We as humans have various default behaviors that we engage in. I know that we as Christians don’t like to think that we are that way, but unless energy is expended in seeking healing from these default human behaviors, we will continue to do them naturally. Paul said in Philippians 2:12 “work out your own salvation.” That doesn’t mean you earn salvation. Another way to say it would be “put your back into your own transformation.” We need to be self-aware and an active participant in the Holy Spirit’s activity in our lives. One of those default behaviors is the seeking and maintaining of power. In every setting we naturally and unconsciously place ourselves in a pecking order: “I am more important or less important than you based on the amount of power or ability or position I have.”
Chapter 9 of Mark’s gospel is really an object lesson in upsetting the default human predilection towards power and the real way God’s universe runs. In verses 1 through 13 we have the mount of transfiguration, where we see Jesus transformed into His glory. It is a seminal moment. This proves that Jesus is no ordinary man, He is also God. It also showed that He is not just equal to the Law and the Prophets but actually superior. And it provided an opportunity for the Father to say “listen to Jesus.” This had a profound effect on Peter, James, and John—but the near term effect may not have been that positive. As we’ll see, the disciples left off the mountain, experience the weakness of trying to do God’s work in our strength—and then they all engage in a bit of a pecking order struggle until Jesus sets them right.
After leaving the incredible mountaintop event of the transfiguration, Jesus, Peter, James, and John return to the valley of doubt and dispute. The nine other disciples are in the midst of a heated discussion with the scribes. Though Mark doesn’t say what the argument was about, it is quite likely that it involved the disciple’s lack of ability to throw out a demon and perhaps the issue of whether they had any authority or position. The scribes took great delight in the failure, perhaps once again claiming that Jesus had no authority.
I love this account because we, as Jesus’ disciples, face ministry “failures” all of the time. We think we hear from God, we step out in faith, and then fall flat on our faces. The enemy and even pre-Christians around us taunt and laugh and claim Jesus can’t be real. But it is important for two aspects: 1-we are the disciples and Jesus is the Master. We must always be learning from Him and reliant on Him to move. We can’t just “make things happen” when Jesus “fails” to show. We must trust in Him so much that if He “fails” then we “fail.” 2-The situation for the doubters becomes an opportunity to let Jesus shine instead of us. God will work in His way in His time so that the spotlight is not on us but Him.
15 – 18
The nature of the arguing becomes clear—a man had brought his son to be healed of deafness and muteness. But this wasn’t simply a physiological problem but a spiritual one. This father recognized that something very evil had taken over his son. Simple epilepsy does not explain the situation here (as we’ll see in verse 22). The disciples were unable to do what they had previously in Chapter 6. Now look at Jesus’ response:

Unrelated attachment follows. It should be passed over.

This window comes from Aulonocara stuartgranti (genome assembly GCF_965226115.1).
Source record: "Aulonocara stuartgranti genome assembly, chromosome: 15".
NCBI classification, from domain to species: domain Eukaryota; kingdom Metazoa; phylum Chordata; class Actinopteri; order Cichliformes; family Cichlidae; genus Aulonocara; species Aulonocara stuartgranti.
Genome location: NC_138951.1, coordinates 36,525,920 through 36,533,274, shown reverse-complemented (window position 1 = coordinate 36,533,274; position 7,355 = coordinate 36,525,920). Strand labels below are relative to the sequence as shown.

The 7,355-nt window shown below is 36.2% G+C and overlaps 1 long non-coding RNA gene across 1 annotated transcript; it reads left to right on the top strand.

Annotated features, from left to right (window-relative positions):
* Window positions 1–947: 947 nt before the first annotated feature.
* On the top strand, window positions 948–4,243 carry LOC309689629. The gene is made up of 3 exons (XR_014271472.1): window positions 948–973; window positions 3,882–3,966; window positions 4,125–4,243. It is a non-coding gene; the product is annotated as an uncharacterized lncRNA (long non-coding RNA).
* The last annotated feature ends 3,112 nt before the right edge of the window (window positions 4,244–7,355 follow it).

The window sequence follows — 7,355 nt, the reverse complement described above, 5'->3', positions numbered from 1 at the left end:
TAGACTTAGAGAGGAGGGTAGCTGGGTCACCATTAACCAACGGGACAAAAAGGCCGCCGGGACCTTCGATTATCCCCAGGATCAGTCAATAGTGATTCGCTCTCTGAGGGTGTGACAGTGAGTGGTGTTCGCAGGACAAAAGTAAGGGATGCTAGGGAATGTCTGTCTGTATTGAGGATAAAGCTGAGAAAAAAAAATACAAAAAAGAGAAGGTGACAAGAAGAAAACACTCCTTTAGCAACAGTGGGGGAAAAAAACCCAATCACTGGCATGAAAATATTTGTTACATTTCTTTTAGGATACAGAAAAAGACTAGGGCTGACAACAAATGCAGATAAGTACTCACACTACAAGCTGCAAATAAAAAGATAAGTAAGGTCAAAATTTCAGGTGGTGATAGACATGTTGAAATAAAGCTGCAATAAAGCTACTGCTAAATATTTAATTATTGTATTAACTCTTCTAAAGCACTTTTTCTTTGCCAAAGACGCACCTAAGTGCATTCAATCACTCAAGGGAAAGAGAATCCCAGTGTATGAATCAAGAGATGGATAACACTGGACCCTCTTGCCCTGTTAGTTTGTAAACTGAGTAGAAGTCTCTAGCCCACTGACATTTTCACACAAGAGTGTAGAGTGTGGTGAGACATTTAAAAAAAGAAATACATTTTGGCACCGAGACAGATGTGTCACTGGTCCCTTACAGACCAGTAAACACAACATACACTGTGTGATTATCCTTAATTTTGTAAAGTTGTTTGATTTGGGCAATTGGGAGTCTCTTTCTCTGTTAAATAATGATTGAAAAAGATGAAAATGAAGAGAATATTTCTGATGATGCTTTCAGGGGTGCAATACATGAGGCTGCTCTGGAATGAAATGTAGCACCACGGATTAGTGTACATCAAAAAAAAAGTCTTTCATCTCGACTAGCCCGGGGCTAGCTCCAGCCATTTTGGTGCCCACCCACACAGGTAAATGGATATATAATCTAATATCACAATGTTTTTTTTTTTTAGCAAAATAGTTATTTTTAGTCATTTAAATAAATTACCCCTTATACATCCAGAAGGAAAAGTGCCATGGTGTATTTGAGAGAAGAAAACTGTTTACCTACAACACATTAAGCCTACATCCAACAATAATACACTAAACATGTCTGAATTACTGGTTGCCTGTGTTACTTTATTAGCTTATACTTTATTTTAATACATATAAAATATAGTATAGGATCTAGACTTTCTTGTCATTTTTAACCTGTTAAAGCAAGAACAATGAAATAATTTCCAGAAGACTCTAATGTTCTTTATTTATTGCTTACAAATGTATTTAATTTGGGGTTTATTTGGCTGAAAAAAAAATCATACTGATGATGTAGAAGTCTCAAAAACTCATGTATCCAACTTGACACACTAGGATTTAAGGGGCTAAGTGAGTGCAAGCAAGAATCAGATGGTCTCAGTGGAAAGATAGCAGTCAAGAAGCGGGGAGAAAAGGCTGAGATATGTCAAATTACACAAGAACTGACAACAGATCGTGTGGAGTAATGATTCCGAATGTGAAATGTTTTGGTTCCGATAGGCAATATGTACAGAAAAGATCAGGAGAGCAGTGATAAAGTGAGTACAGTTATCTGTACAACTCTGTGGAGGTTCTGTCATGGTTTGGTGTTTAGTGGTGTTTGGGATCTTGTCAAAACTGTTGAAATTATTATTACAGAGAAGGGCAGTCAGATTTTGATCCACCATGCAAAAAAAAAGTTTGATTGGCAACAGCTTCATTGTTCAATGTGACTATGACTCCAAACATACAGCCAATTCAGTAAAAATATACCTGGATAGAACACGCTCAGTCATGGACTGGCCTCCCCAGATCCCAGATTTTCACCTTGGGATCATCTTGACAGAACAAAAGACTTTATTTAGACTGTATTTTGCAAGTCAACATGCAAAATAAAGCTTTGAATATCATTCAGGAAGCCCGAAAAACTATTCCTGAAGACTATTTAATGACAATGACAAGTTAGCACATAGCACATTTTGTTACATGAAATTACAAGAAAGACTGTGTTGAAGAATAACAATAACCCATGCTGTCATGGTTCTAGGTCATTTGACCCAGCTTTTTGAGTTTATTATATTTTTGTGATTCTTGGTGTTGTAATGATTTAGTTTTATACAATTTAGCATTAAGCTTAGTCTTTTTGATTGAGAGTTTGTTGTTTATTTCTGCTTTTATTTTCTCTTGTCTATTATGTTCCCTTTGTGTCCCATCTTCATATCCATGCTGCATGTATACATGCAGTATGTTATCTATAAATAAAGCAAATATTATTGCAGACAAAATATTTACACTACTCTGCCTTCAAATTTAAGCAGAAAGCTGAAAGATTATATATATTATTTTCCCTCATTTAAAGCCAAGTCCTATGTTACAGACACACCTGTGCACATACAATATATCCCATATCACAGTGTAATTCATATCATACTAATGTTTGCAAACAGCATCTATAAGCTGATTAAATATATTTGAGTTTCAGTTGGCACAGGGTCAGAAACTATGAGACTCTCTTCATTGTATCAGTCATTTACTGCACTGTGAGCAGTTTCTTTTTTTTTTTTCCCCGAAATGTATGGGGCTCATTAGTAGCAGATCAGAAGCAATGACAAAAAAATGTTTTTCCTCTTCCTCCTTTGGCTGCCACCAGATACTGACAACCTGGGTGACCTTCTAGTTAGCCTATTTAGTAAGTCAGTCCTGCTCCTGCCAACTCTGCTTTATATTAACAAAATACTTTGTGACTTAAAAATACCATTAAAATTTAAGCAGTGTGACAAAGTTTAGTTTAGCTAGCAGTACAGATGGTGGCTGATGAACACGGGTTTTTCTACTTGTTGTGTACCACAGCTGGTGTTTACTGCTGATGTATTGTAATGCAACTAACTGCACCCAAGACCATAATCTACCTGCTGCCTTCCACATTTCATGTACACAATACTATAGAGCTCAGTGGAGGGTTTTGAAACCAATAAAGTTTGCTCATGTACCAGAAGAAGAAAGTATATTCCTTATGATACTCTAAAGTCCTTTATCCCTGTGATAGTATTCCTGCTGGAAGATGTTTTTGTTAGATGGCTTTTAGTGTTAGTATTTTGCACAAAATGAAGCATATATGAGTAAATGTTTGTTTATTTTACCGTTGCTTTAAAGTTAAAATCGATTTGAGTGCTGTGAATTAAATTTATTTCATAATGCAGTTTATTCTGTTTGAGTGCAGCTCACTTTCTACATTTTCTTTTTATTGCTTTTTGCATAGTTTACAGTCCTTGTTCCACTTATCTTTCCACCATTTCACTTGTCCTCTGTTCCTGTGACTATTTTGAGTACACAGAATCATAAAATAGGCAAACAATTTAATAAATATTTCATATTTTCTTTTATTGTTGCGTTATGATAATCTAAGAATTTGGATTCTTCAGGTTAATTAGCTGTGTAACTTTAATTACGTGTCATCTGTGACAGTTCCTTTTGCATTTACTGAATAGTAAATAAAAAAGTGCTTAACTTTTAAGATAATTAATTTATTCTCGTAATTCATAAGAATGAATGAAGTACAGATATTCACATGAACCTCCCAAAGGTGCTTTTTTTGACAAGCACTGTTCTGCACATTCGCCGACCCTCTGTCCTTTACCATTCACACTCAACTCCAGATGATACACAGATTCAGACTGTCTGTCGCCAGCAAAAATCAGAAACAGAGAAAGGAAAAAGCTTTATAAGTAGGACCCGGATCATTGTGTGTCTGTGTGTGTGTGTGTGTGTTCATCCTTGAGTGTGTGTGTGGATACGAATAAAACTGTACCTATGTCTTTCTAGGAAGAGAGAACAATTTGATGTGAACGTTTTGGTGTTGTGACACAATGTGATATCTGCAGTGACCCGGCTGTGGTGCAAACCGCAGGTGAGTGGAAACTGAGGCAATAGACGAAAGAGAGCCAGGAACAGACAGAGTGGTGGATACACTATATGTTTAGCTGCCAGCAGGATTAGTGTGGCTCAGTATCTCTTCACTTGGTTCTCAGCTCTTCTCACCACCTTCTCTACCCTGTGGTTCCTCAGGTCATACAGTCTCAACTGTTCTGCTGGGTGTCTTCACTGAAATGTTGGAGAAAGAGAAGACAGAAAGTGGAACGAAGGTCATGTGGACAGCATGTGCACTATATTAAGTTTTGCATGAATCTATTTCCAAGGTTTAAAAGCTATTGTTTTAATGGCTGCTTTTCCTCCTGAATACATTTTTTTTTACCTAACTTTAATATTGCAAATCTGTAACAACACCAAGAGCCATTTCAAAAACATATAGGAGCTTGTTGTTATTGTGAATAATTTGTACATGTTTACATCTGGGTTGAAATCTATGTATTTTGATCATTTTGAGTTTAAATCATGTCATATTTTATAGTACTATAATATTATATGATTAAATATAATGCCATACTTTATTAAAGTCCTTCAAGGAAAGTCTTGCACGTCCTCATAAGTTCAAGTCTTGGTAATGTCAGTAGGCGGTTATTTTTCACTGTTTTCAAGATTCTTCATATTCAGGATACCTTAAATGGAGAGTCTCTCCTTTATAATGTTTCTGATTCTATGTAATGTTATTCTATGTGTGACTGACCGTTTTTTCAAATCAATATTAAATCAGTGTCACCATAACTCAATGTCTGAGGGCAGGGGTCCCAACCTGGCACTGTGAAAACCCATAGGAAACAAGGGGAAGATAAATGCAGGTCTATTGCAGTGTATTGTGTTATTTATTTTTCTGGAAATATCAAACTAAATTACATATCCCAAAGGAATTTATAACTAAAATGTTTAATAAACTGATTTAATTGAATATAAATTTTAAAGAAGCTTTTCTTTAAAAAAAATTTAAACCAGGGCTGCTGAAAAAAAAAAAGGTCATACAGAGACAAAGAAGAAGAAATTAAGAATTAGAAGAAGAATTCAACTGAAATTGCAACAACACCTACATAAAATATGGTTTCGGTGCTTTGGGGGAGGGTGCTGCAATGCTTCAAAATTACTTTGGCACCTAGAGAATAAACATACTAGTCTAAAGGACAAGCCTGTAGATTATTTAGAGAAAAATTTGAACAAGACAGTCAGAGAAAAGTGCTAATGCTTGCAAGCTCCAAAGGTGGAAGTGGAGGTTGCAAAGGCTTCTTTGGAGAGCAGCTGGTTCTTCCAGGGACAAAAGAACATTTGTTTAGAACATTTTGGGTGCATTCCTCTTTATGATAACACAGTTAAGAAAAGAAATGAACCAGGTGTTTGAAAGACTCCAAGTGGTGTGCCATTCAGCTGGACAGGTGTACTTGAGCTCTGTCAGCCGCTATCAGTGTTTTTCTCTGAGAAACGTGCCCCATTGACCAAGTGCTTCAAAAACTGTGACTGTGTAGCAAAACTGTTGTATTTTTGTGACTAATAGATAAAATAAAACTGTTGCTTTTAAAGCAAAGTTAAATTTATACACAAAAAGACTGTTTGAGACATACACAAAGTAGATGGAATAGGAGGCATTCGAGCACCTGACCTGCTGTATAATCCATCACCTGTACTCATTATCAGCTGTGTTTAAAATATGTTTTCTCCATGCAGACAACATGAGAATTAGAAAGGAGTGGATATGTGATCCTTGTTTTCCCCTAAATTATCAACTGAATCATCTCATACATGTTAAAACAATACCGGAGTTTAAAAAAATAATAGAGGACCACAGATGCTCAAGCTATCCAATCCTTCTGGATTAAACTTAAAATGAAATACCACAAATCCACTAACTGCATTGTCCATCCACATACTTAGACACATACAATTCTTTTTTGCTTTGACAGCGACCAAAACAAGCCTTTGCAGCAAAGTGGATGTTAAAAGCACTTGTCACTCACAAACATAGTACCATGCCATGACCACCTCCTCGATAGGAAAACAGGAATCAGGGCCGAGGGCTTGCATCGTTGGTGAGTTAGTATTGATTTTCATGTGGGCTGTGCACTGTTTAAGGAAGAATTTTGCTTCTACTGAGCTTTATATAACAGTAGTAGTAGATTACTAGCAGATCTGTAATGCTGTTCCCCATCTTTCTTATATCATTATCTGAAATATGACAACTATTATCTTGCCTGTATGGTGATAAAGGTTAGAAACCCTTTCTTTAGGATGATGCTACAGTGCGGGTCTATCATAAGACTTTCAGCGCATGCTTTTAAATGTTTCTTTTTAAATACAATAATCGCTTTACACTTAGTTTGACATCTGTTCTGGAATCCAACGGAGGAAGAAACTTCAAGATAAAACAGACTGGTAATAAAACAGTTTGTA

Here Jesus shows His exasperation. But notice what frustrates Him: unbelief. It was unbelief in the words of God in the Garden of Eden that got humanity into so much trouble in the first place and led to a position where Satan’s forces of evil can actually possess and control a human body. Jesus fought unbelief the entire time He was here on earth—and it is a battle that continues to this day. Humanity refuses to believe the words of God even today—words spoken on the mountaintop: “This is My beloved Son. Listen to Him.”
20 – 22
As we’ve seen before, when the demons set eyes on Jesus they become fearful. This one appears to panic in the presence of the Messiah. We see in verse 22 that this is no mere epilepsy. This demon, as all of Satan’s forces, is bent only on destruction. No epileptic seizure would throw a person into water or fire. So the man says “if you can do anything.”
It’s like Jesus is saying “I can do anything. The question is: do you believe I can?” This actually gets back to the central question of the account: do you sustain unbelief or trust in Jesus? So the father answers in a very human way—something we can learn a lot from.
Sometimes we want to show God how good we are by showing Him how faithful we are. This man admits that he does believe Jesus can do the miracle but there are parts in him, seeing the power of the enemy, that wonder if it could really be true. In us there are doubts as well—can God really see me through this disaster that surrounds me? We work up our own faith, but in reality we need to be more like this man—here is my little faith, please help me to trust You more! That’s the kind of faith Jesus can work with!
25 – 29